What do you say in a commencement speech in a refugee camp?

Thomas whispered in my ear, “Do you think this better if you can understand what he’s saying?” I told him I thought it was probably worse.  We sat atop the stage, in white plastic lawn chairs, beneath dangling multicolored balloons, facing the Engineering Study Program class of 2011, Mae La refugee camp, on the Thai-Burmese border.  Unable to understand the seemingly endless speeches in the Karen language, I nevertheless tried to appear interested.  To my right, a large man in a blazer, made out of hand-woven Karen cloth, dozed peacefully. A younger man next to him surreptitiously talked on his cell phone, his hand over his mouth to muffle the noise.


The stage at the graduation ceremony. Thomas and I are sitting on the far right. We were apparently stage-worthy guests (because were are BGET volunteers)

But my mind wandered, as it tends to do.   I started thinking about what I will do after my fellowship ended: “should I become an environmental engineer in San Francisco? Or should I move to Boston to be a public policy research assistant?” My eyes rested on the animated commencement speaker who had been talking for nearly an hour.  Suddenly it dawned on me: what could he possibly be saying? What do you say to graduating students trapped in a refugee camp? Follow your dreams? How can they?

The camp was nothing like what I had expected.  I had spent the previous few months working in schools in Kibera, a large slum in Nairobi, Kenya.  There, the narrow paths were a mix of plastic bags and sewage, the schools over-crowded, the children dirty and dressed in ragged clothes.  As far as the eye could see, there were rusty tin roofs, TV antennas, and dirt.  What I had seen of Mae La camp was rolling hills with lush vegetation, dotted with traditional bamboo houses perched on stilts.  In the early mornings, crisp air was filled chanting school kids.  The post-secondary engineering students I worked with were well dressed, eager to learn, and spoke the best English I had encountered in all of Thailand.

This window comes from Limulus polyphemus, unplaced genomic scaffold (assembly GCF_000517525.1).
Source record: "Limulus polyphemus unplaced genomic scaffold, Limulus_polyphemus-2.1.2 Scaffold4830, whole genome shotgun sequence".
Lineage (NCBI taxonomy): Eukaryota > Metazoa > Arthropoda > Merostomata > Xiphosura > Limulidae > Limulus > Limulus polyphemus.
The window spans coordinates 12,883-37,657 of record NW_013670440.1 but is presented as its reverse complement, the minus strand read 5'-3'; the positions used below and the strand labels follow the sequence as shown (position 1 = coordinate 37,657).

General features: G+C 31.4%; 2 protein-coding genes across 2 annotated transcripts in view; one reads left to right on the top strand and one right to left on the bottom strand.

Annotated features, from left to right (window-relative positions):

But these students are trapped.  And that is worse.


Mae La refugee camp

The Burmese people regularly protest their brutal government—most recently in 2003 and 2007.  But the military junta controlling the country is just too powerful for the people to overcome.  Last November, Obama declared it  “unacceptable to steal an election, as the regime in Burma has done again for all the world to see.”  He promised continued monitoring of the situation.  The freeing of Nobel peace prize winner Aung San Suu Kyi on November 12, 2010 was an important step, but the Burmese government continues to massacre its own citizens. Just as it has been for the last 59 years.  Isn’t it time we did something to stop them?

Meanwhile, the bright Engineering Study Program graduates will work to perfect their English and try to find something to do in the camp.  But mostly, they will wait.

Because I was so perplexed about what was said in the graduation speeches, I sent Mular, second in the graduating class and avid facebooker, a facebook message asking. She wrote me:

“He said if we have a high goal we must have persevere…He said the place where we live now is not our place. We don’t know when will we leave. So don’t lazy in learning when we have a time…If u want to know more, u can ask me.

Best wishes,



Mular (which means “hope” in the Karen language) and me at the graduation

This post is written by Annalise Blum